Cell therapy involves the modification of human cell which are used to replace or repair damaged tissues or cells. Two areas with growing development and commercialization include chimeric antigen receptor (CAR)-T therapies and stem cell therapies.
According to a recent report from Kalorama Information, the global market for cell and gene therapy in 2020 is estimated to reach $3,866 million And most of the market is for the treatment of cancer. Dermatological, Cardiovascular – Blood, Oncology, Ophthalmic, Musculoskeletal and other conditions.
With the COVID-19 crisis, there are some efforts to adapt this promising technology to the treatment and prevention of the disease. There are a number of companies that are responding to the call to develop a therapeutic or vaccine for the coronavirus including:
Vitro Biopharma offers its umbilical cord derived stem cells AlloRx stem cells and has a patent-pending and scalable manufacturing platform to provide stem cell
therapies to COVID-19 patients.
Celularity and Sorrento Therapeutics entered into collaboration for CYNK-001, an allogeneic, off the shelf, placental-derived NK cell therapy. The companies on January 30, 2020, launched a clinical and manufacturing collaboration designed to expand the therapeutic use of Celularity’s CYNK-001 to COVID-19. Sorrento and Celularity agreed to assess CYNK-001 as a potential novel therapy for coronaviruses, specifically SARS-CoV-2
It’s even possible CAR-T, currently used for types of cancer with limited therapeutics, could be used for COVID-19. CAR-T involves using modified versions of the patient’s own cells for treatment. The engineering of specific virus-targeting receptors onto a patient’s own immune cells is now being explored by scientists from Duke-National University of Singapore (Duke-NUS) Medical School (Duke-NUS), as a potential therapy for controlling infectious diseases, including the COVID-19-causing virus, SARS-CoV-2. This therapy that has revolutionized the treatment of patients with cancer has also been used in the treatment of other infectious diseases such as Hepatitis B virus (HBV), as discussed by the School’s researchers in a commentary published in the Journal of Experimental Medicine.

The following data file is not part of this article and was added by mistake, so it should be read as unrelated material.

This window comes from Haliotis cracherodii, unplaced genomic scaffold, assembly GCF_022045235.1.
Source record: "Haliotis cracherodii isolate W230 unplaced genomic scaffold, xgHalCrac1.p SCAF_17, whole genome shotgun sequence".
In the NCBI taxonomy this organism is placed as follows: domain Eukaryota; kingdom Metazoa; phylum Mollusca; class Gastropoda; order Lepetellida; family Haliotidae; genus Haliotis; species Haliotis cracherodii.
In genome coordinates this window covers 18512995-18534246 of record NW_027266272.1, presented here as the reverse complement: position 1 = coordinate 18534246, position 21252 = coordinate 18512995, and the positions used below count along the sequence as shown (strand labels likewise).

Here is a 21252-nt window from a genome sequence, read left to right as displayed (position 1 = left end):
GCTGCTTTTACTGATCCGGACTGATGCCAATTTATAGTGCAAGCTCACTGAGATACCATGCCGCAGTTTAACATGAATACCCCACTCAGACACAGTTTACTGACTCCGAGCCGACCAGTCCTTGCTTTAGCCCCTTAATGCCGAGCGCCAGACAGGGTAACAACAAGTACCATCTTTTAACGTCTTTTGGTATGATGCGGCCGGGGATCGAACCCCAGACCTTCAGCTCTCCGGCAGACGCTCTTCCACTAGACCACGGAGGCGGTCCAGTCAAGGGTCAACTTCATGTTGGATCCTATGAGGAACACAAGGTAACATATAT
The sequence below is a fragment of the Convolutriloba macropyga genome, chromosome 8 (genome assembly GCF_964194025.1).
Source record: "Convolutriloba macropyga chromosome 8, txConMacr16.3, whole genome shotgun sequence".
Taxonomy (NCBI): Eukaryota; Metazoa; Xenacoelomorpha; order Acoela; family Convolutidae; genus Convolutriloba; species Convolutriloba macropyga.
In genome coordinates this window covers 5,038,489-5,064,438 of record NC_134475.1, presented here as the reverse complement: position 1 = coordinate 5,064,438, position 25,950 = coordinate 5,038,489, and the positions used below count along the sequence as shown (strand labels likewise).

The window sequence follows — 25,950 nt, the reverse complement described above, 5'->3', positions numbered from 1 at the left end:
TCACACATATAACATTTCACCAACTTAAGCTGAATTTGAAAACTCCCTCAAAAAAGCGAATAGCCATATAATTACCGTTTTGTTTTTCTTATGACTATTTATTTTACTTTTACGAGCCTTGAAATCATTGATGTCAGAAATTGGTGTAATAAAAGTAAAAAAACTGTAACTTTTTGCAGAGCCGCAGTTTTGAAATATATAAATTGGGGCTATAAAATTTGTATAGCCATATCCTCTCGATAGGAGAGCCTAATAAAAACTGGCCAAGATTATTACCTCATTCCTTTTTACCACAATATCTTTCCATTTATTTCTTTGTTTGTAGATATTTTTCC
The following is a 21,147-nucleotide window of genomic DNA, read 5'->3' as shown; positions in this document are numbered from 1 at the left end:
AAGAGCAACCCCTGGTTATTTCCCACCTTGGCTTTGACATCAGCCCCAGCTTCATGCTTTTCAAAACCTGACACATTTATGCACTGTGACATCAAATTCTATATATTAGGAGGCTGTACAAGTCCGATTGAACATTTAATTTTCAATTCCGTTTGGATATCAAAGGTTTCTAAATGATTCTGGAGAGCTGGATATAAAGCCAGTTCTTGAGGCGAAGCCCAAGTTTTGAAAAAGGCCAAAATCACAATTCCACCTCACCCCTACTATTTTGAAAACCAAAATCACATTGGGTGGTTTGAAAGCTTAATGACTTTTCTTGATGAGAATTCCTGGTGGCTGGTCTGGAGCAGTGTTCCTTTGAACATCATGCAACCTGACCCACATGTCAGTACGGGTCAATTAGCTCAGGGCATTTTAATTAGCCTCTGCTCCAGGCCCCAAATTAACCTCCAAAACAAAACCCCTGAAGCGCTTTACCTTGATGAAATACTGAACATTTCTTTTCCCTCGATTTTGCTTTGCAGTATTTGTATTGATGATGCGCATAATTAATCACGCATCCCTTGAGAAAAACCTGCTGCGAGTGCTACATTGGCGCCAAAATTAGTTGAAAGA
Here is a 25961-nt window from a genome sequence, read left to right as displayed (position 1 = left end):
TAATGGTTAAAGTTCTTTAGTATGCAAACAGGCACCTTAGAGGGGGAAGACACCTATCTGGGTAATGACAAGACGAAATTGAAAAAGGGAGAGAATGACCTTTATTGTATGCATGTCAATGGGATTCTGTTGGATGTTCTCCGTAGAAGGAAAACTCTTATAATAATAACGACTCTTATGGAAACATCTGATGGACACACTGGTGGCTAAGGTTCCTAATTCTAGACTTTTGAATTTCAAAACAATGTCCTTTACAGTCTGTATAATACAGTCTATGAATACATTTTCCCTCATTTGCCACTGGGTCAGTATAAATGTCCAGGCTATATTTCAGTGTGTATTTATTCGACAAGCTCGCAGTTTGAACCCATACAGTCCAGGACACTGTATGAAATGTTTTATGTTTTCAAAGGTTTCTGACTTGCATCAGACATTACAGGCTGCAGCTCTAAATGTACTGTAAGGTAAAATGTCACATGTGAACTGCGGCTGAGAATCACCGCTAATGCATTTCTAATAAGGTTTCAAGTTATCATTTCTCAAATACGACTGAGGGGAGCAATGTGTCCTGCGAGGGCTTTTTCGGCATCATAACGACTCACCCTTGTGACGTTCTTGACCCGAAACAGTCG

According to the university, this type of immunotherapy requires specialized personnel and equipment, and it needs to be administered indefinitely. This makes it cost-prohibitive for treating most types of viral infections. However, in the case of HBV infections, for example, current anti-viral treatments merely suppress viral replication and cure less than 5% of patients. Treating these patients with a combination of anti-virals and CAR/TCR T cells could be a viable option. The team’s approach using mRNA electroporation to engineer CAR/TCR T cells limits their functional activity to a short period of time, and hence provides enhanced safety features suited for its deployment in patients with
Despite these efforts, the majority of the market currently is and is expected to represent treatments for cancer. Kalorama’s report breaks down the market by types of cancer including Blood cancers, Prostate cancer, Melanoma, Other cancers. Oncology drugs Kymriah, Provenge, and Yescarta are primarily responsible for generating sales in the segment.